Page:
Those new monthly payouts for parents and income-splitting tax breaks won’t get to anyone’s pocket for months, but even before Stephen Harper announced it three weeks ago, his government planned the ad campaign. Why make an election-campaign promise without a campaign ad?

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Harper pre-spends surplus before Trudeau or Mulcair can

Campbell Clark

It’s the incredible disappearing surplus. It didn’t exist mere months ago. Then for a blink of an eye, it did. Now it’s gone again.This magic trick is being performed because an election is coming. Stephen Harper wants credit for getting the public finances back into the black, sure, but the last thing he wants is for opposition parties to use multibillion-dollar surpluses to make election promises. So he’s using them up with his own goodies before they get the chance.

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On China, Harper’s come a long way

Campbell Clark

By the time he got back from his latest trip to China, Stephen Harper had travelled a long way.

He’s many, many miles from the prime minister who criticized the soft-soaping of human rights his Liberal predecessors employed with China, and who said in 2006 he wouldn’t sell out to the “almighty dollar.”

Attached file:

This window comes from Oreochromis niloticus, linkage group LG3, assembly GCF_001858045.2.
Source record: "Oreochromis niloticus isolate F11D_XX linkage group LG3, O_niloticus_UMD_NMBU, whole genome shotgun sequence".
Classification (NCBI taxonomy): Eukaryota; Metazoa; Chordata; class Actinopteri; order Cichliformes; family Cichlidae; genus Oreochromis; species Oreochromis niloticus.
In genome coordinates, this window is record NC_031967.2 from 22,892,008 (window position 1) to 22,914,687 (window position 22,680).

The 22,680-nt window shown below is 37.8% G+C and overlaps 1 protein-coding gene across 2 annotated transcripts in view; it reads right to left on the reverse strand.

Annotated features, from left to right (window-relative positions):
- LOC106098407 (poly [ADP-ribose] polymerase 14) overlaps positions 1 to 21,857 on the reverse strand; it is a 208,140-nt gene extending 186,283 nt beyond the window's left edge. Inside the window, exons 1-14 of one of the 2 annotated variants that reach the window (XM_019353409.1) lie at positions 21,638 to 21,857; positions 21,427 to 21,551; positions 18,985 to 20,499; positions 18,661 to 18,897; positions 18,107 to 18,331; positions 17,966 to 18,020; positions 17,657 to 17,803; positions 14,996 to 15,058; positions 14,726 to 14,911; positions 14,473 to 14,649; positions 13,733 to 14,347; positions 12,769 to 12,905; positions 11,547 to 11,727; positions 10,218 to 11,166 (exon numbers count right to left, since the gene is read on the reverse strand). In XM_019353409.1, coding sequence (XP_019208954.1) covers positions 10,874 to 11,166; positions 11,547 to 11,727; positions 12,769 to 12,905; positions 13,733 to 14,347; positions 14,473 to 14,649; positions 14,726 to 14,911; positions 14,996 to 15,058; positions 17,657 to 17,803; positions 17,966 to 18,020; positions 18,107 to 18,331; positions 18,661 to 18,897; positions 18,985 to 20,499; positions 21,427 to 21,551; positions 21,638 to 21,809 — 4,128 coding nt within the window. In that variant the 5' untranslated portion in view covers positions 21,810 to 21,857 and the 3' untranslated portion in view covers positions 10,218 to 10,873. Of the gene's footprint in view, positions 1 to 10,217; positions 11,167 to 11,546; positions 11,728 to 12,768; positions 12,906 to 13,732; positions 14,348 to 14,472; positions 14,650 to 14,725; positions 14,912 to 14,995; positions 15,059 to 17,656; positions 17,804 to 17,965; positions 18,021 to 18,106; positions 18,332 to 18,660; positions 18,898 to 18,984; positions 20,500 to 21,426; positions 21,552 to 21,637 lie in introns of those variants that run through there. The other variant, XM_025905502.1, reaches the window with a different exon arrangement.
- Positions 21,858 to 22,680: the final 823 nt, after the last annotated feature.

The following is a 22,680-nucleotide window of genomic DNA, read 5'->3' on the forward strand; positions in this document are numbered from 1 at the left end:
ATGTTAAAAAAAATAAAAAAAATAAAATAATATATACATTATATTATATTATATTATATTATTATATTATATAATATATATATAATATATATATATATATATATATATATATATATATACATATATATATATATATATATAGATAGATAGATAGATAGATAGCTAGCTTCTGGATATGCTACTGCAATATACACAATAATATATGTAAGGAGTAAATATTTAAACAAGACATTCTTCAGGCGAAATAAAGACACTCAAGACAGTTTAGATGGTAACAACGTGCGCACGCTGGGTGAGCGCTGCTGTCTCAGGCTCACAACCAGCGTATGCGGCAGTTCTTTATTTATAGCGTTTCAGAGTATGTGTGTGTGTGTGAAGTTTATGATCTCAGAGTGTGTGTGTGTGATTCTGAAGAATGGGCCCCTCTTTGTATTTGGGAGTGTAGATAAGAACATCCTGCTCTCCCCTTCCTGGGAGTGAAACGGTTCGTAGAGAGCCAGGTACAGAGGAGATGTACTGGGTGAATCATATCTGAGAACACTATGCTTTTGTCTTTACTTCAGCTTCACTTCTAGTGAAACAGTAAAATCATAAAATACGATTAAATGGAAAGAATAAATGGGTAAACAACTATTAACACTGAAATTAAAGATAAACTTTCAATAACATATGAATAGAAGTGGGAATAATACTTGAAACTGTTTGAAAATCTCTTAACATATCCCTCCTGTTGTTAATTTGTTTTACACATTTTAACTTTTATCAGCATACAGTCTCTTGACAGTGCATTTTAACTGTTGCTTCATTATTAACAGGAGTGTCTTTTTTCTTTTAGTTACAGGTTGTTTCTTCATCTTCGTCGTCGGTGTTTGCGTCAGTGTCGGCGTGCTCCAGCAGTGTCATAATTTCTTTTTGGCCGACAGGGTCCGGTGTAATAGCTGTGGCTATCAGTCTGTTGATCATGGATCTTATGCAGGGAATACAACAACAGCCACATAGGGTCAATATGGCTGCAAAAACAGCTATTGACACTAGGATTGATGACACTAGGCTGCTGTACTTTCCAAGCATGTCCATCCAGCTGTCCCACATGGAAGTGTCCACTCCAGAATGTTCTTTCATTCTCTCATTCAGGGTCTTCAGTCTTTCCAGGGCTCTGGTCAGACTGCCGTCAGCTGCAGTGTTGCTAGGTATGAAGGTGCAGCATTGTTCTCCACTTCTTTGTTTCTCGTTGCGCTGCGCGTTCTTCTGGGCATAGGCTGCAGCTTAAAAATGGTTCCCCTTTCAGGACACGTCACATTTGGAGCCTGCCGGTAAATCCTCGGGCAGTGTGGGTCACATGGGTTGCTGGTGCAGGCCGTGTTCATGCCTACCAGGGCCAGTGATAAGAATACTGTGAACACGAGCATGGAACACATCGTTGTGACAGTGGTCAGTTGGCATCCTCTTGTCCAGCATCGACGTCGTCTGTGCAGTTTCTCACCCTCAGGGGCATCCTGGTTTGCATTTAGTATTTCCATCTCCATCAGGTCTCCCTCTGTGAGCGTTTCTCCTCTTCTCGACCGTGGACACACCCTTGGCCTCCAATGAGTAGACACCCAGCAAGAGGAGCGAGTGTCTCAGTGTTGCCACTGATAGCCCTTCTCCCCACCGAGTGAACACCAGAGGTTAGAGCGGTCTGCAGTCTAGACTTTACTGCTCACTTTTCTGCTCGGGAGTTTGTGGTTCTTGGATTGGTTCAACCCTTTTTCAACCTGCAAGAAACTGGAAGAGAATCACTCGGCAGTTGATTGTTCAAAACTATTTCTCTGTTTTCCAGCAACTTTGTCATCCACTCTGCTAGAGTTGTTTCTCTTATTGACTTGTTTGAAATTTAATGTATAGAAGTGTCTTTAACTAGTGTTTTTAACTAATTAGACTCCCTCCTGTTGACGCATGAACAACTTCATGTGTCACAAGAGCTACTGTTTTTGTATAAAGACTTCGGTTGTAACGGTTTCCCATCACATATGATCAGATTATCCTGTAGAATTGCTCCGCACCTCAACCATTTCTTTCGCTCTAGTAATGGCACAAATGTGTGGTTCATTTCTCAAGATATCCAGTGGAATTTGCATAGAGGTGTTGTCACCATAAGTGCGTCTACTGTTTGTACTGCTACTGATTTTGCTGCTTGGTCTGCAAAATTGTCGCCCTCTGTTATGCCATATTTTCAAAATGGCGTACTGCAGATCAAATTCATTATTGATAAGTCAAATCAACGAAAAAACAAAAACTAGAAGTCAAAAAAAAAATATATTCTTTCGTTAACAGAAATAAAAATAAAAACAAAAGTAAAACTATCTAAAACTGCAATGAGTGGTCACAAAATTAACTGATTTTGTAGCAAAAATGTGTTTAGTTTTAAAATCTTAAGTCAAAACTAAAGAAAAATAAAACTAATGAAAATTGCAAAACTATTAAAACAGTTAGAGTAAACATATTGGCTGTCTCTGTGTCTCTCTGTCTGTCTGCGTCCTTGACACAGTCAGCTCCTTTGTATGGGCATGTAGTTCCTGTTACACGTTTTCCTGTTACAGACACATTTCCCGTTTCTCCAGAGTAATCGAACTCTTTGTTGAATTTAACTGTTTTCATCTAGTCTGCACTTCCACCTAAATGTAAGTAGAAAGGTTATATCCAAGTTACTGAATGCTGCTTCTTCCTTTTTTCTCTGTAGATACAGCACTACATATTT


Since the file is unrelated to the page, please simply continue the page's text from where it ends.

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Ottawa’s treatment of refugees is shocking

André Picard

For a self-styled law-and-order regime, the government of Stephen Harper is shockingly contemptuous of the rule of law.

The sordid saga surrounding the provision of healthcare services to refugee claimants is a striking example of how the executive branch of government is disdainful of the judiciary and, by extension, of the electorate.

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Harassment allegations will show whether House of Commons can police its own

CAMPBELL CLARK

If there is one institution that has proven unable to reliably police its own, it’s the House of Commons. Now it is being plunged into the 21st century.

The two separate allegations brought against Liberal MPs Scott Andrews and Massimo Pacetti – denied by both – suddenly made sexual harassment on Parliament Hill a high-profile and pressing issue.

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Income splitting is bad politics for Harper, and it looks like he knows it

CAMPBELL CLARK

Income splitting is bad politics for Stephen Harper, and it looks like he knows it.

It’s not like other targeted tax breaks the Conservatives have introduced. This one can win a few votes – but in the process, turn off most of their target demographic.